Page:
205……………..For there was a son of this Maol Cabha, that we have mentioned, helping his father’s brother, i.e. the King of Ireland, do battle, i.e Ceallach, son of Mael Cabha from whose line are the descendants of Gallchubhair.”
Our line can thus be traced back to Niall of the Nine Hostages, who is reputed to have brought St. Patrick to Ireland as a slave. The family tree then ascends through further High Kings of Ireland to he who was known as Gallchobhair, around the 8th-9th centuries. One possible understanding of the name is “Helper of the Foreigner” but whether, in those days of poor communication, that meant a stranger from other parts or, as some say, a helper of the Norsemen, who were then attacking the coast, we do not know. We do know that the O’Gallchobhair (meaning descendants of Gallchobhair) were accepted as one of the high born families of the Donegal region with blood ties to most of the other ruling families of the area. They were entitled to be part of the inauguration of the Chief of Tir Conaill, which latterly was the O’Donnell. Their horsemen provided the backbone of the O’Donnell cavalry.
Gallaghers were even more strongly represented in ecclesiastical matters, supplying a number of bishops and abbots to the Church and Gallagher families also held hereditary stewardships of church lands before the English took control in Donegal at the start of the seventeenth century.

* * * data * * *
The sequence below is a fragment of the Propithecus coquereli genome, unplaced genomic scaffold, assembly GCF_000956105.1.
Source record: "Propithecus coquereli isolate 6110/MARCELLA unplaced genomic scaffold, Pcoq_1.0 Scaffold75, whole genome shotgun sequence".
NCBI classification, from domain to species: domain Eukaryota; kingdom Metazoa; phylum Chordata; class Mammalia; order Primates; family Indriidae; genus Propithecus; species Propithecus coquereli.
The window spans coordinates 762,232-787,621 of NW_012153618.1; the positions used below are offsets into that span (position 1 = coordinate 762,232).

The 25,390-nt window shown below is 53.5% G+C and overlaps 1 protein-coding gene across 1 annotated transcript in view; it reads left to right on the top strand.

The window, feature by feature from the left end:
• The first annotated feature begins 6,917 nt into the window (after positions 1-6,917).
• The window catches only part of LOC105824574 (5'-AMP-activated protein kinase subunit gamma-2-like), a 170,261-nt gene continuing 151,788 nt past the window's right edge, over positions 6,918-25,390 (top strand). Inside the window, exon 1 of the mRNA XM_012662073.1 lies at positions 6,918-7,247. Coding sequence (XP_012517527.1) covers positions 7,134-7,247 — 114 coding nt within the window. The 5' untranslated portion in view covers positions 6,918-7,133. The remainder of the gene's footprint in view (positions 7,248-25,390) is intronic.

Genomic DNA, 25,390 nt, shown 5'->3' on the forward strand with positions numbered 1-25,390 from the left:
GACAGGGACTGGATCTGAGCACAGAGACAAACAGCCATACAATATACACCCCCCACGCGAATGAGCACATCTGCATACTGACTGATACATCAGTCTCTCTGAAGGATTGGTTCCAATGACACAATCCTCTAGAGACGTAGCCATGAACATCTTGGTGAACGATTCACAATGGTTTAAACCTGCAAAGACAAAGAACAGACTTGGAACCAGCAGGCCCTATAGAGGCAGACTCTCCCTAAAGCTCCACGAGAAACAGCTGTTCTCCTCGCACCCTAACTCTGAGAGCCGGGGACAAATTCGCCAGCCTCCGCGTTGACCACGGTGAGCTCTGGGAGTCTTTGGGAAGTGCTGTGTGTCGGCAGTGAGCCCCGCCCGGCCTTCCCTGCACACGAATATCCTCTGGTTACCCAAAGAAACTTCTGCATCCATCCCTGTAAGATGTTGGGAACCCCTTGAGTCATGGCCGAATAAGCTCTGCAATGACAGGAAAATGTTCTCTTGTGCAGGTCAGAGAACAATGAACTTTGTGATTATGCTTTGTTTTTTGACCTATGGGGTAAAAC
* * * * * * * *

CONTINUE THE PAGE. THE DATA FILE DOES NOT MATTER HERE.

The Clan was originally based in what today is County Donegal, but which in earlier times was known as Tir Chonaill, which is situated in the northwest corner of the island of Ireland and which today is politically in the Republic of Ireland. One group was to found in the south of the county adjacent to what is now Donegal Town. (This is generally translated as the fort of the stranger but should it be better translated as the fort of the Gallaghers. The lack of the aforementioned "-chobhair" can be explained by our inclination to shorten many words in both Gaelic and English).